Luis A. Mateos
ow it works

The spherical robots embed a special morphology that has multiple advantages over a common legged and wheeled robots [1]: the most important is that their outer shell protects them and their motion is smooth with good power efficiency. In addition, these robots are omni-directional, meaning they can move at in any direction as any part of their outer shell can be considered as a foot, making them easy to recover after a collision and automatic adapting to soft or uneven terrains.

Particle robotic standing on five spines.

The particle robot integrates 14 linear actuators, eight of them located in the center of each octave of the sphere and the other six are located on the joining points of these octaves. Hence, the particle robot is able stand with 3, 4 or 5 spines on a flat surface and can be propelled in multiple ways.

Bionic sea urchin robot standing with 3 and 4 spines.


The particle robot is able to roll in three different ways: 1) extending the telescopic actuators to propel itself, 2) with its inner spherical mobile robot, 3) combining spherical robot with telescopics.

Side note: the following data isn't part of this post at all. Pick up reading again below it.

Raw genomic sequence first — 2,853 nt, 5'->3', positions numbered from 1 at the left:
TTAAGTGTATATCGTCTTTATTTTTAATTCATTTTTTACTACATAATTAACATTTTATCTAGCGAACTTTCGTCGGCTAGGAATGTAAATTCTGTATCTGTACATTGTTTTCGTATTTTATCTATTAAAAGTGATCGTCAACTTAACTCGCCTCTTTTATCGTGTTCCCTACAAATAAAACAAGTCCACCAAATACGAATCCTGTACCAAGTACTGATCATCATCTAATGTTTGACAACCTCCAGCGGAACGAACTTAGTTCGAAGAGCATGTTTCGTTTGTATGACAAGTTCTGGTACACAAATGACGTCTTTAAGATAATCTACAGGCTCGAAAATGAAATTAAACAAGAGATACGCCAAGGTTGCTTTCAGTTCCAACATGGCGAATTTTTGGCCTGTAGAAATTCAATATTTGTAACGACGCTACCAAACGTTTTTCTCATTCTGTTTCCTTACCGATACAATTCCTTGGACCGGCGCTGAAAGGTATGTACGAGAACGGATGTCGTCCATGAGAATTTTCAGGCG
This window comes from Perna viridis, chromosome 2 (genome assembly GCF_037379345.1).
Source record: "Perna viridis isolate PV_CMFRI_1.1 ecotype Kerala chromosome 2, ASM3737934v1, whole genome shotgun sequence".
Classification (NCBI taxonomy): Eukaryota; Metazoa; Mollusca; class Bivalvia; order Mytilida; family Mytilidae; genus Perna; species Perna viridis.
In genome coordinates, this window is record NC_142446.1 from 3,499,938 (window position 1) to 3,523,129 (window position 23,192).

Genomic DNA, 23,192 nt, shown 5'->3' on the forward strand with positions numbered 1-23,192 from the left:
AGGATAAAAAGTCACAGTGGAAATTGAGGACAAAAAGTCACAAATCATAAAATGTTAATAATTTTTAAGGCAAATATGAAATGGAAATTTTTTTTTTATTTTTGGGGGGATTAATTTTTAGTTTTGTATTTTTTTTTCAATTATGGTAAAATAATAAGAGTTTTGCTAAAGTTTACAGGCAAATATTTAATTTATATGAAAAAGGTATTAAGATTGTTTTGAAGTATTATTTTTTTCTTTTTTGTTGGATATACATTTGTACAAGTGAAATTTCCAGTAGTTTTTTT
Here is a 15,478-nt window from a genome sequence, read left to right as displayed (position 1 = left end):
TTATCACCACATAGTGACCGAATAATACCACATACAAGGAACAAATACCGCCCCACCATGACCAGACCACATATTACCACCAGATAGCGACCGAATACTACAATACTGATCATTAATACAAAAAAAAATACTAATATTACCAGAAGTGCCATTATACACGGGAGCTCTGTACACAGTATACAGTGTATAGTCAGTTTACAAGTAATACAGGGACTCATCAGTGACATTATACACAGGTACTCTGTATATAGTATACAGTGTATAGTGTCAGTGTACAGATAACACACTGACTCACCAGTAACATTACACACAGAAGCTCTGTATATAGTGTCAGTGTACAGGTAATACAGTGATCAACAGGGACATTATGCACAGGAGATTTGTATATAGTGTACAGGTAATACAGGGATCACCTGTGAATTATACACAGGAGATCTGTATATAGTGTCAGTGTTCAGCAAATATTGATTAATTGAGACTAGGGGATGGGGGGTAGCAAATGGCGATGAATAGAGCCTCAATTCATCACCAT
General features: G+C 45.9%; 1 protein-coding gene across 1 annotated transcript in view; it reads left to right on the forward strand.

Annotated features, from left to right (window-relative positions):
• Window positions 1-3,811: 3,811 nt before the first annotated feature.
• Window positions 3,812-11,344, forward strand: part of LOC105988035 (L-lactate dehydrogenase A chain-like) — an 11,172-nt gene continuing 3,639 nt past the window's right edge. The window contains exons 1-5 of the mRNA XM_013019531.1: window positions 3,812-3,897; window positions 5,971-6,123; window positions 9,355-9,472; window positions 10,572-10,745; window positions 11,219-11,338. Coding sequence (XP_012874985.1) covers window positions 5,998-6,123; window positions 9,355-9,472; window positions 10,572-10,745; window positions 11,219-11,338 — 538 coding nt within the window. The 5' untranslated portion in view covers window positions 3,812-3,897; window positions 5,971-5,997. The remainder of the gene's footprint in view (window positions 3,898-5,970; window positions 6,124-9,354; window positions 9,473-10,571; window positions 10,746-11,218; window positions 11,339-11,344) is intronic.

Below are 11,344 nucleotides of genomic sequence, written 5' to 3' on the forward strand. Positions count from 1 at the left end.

The first locomotive configuration starts when the robot is set with four of the spines extended equally and in contact with the ground (on flat surfaces). On rough surfaces (i.e., over rocks) the robot extends the four spines until all are in contact and the inclination level of the robot is secured. In this way, the robot can be set stable to the ground level or above it. The fifth spine which is facing the ground plane, is used for lifting the robot.

Robot in resting position with four spines (left), the fifth spine propels the robot (center) and the compressing spine sets the direction (right).

Another locomotive configuration starts when all the spines compressed and with one spine facing the ground. In this case, the robot can propel by extending any two neighbor spines. In a flat surface, the robot can move towards a direction when a couple of neighbor spines (opposite to the direction to move) are extended at the same time.

Telescopics compressed, rolling as spherical mobile robot (left). Extending the telescopic actuators to propel itself (right).

The third locomotive mode is when the robot is rolling and walking. In this mode, the robot is able to move in extreme environments such as crud snow. Where the snow gets packed in certain places, piled in others, generally an even uneven surface with slippery patches and huge lumps of powder.

Locomotion mode 3: combining spherical mobile robot with telescopic actuators.

2019 Luis A. Mateos